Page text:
Mam, I have to admit, I was watching you. You probably didn’t notice me sitting across from you on the AC Transit bus leaving the Oakland Coliseum. It was a warm day and I was sweating, glad to have gotten a seat. I’d just come from SF where I’d taken part in a rally for housing rights. So many evictions across the bay in San Francisco. You’re probably aware of the situation but one can’t assume. But if you are aware of what’s going on, you know exactly how bad it is. But there you sat, and my eyes somehow fell on you as if there was no other place for them to fall—on this day or any other day.
Your face was a story—a book, a battlefield, a poem, a song, a season—all held in your two eyes that somehow warmed the bus. Your eyes slid over towards the front of the bus—a familiar face. “Clarence” you called out, your eyes warm in the familiarity of a face that held recognition of story and history. Clarence came by and sat down. How you doin’? You said, your eyes drawing me in. And Clarence said, “I’m heading to my old lady’s place”. And you continued to speak and you looked at Clarence and ran a gentle hand through his hair. “I’m older than you and look at all that gray hair you got” you said, as Clarence leaned away, laughing.
You continued to talk and I couldn’t hear much of it because of the bus engine. But I heard you say, “I don’t give no man no money. The only man I give money to is my son and he’s in college. He’s gonna be a doctor.” And the bus jerked a bit, causing a young woman to lose her balance. Clarence steadied the woman’s arm and helped her regain her balance. “Thank you” the woman said.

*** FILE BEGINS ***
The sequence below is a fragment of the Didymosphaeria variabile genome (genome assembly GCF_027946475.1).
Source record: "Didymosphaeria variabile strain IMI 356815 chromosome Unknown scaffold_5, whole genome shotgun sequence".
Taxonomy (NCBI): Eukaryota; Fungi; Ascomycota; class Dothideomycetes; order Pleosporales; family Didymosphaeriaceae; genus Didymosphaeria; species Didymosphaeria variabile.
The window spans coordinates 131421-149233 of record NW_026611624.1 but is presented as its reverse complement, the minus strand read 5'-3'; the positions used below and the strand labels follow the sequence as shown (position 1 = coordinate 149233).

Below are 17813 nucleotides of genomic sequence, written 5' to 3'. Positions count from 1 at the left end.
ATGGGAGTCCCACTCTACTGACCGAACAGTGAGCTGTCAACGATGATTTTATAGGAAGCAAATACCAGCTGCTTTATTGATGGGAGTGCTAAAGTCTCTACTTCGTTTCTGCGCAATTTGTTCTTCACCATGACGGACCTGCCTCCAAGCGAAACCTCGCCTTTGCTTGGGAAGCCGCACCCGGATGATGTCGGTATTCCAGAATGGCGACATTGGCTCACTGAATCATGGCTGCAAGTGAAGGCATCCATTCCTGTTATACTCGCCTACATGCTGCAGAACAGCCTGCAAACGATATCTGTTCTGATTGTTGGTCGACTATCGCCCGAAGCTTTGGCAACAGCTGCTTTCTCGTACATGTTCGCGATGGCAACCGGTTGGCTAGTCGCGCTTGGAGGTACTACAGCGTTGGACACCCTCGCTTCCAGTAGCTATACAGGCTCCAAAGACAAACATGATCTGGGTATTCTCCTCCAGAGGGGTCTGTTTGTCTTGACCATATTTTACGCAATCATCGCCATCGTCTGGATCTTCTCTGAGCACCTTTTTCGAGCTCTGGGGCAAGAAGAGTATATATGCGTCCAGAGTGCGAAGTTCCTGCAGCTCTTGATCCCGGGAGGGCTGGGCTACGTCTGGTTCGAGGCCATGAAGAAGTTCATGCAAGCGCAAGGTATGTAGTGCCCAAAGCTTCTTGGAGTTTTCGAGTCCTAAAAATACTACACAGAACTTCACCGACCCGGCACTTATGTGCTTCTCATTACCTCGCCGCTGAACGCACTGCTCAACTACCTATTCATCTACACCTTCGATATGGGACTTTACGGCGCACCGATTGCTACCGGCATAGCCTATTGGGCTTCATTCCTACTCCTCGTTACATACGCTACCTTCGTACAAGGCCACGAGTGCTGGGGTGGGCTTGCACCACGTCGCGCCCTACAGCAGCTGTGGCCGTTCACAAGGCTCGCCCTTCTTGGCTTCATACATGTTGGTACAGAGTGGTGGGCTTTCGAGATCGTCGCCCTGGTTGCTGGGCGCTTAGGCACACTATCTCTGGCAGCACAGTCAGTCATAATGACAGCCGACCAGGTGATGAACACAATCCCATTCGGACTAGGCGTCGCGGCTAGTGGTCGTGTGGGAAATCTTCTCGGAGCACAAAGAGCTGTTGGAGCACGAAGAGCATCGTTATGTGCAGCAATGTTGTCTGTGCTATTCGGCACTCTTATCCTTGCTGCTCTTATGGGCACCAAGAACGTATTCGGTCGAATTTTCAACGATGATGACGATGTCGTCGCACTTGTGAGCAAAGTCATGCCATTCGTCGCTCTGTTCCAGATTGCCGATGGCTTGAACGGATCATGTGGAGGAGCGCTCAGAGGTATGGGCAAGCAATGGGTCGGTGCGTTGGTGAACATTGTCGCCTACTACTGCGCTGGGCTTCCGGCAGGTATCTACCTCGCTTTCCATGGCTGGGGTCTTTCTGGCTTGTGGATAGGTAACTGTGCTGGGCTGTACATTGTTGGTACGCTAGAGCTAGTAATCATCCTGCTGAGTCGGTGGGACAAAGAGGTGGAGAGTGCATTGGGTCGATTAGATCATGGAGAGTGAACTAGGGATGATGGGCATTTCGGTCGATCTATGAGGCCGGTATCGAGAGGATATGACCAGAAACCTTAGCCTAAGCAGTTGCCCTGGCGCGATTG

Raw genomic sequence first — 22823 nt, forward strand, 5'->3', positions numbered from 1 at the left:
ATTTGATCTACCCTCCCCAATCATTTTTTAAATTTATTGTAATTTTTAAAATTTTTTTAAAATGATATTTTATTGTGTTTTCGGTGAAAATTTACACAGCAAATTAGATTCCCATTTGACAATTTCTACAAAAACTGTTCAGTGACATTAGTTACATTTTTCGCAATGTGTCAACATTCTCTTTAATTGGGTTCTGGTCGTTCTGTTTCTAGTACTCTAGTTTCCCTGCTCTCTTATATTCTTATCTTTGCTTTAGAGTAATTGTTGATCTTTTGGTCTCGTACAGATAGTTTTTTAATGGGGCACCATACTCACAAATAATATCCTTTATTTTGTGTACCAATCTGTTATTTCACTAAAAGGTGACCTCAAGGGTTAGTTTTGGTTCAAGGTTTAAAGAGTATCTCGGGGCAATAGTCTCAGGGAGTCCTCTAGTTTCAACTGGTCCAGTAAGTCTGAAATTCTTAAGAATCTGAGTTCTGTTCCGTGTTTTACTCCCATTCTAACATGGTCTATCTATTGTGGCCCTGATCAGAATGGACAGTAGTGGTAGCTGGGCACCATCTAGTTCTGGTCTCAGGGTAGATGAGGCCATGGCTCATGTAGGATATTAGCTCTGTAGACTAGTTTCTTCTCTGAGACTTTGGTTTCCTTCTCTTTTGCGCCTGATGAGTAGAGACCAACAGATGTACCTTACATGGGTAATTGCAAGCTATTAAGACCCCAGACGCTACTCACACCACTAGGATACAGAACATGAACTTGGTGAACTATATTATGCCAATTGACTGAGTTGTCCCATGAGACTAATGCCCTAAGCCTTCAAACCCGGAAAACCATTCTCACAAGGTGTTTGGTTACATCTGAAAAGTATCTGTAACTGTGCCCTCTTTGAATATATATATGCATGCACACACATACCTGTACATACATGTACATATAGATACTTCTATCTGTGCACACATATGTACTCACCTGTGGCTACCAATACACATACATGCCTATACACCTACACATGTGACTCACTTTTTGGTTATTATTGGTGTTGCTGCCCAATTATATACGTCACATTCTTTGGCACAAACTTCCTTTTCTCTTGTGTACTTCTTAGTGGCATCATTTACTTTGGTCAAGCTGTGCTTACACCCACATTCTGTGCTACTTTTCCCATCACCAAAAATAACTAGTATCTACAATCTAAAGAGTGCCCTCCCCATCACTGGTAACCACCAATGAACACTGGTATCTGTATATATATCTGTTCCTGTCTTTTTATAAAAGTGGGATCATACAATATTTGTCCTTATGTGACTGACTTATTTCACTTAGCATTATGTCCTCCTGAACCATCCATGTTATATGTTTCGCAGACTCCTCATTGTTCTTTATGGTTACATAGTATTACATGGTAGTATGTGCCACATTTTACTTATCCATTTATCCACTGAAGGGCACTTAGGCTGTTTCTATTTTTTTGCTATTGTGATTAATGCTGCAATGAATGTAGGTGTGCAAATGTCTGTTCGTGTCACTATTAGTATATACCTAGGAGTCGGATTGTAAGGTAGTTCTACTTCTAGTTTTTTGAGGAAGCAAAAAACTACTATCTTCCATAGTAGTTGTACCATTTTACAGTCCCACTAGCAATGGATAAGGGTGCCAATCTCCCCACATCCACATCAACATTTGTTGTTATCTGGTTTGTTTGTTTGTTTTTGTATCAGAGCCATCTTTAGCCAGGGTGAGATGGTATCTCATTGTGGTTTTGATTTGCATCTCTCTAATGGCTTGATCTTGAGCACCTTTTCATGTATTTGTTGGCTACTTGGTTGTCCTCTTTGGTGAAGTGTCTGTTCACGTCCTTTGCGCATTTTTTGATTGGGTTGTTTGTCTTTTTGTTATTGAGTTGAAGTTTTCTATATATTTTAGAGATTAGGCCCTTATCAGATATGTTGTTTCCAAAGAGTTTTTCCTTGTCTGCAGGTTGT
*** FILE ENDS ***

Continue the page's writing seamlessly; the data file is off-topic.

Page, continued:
And you were firmly in your seat, maybe carrying 20 or so extra pounds but no doubt, the weight of a life survived and endured beyond anything I can begin to imagine. And I looked at your eyes as they melted into the moment. And in that moment you became my aunt and Clarence became my uncle. And the bus became the living room, and the barbershop and the kitchen—a place that we could be who we are.
And I see the black faces all around me on the bus—a mural of faces and skin and eyes and teeth—bright and alive with the glisten of lives reflected off the skin of the river of life, a mural that moves across space and into the soul through the eyes of the woman sitting across from me. And through my own eyes I see a black community; maybe lifelong Oakland folk or exiled black folk from San Francisco via eviction. It is a community that has been lost in SF. The evicted eyes, heart, spirit—the broken landscape under the skin that is the whole of San Francisco. A community decimated by San Francisco, a city that never deserved it.
Oakland, thank God you haven’t lost your soul. Thank God that the black community is there—that the black laughter, black fire, black feeling is there. And while some people would say that Oakland is violent, that people there shoot each other etc., I’m thankful that the people I see are real, they are people that say good morning to you on the street, and acknowledge your presence with a nod. I know it isn’t a perfect place, but it acknowledgement is a form of respect and I can’t remember the last time I was acknowledged in San Francisco except for the transit fare inspectors and other bullies like them who appear to enjoy their work. Thank God for the woman on the bus. Thank God for the woman with the smiling eyes.
(c) 2014 Tony Robles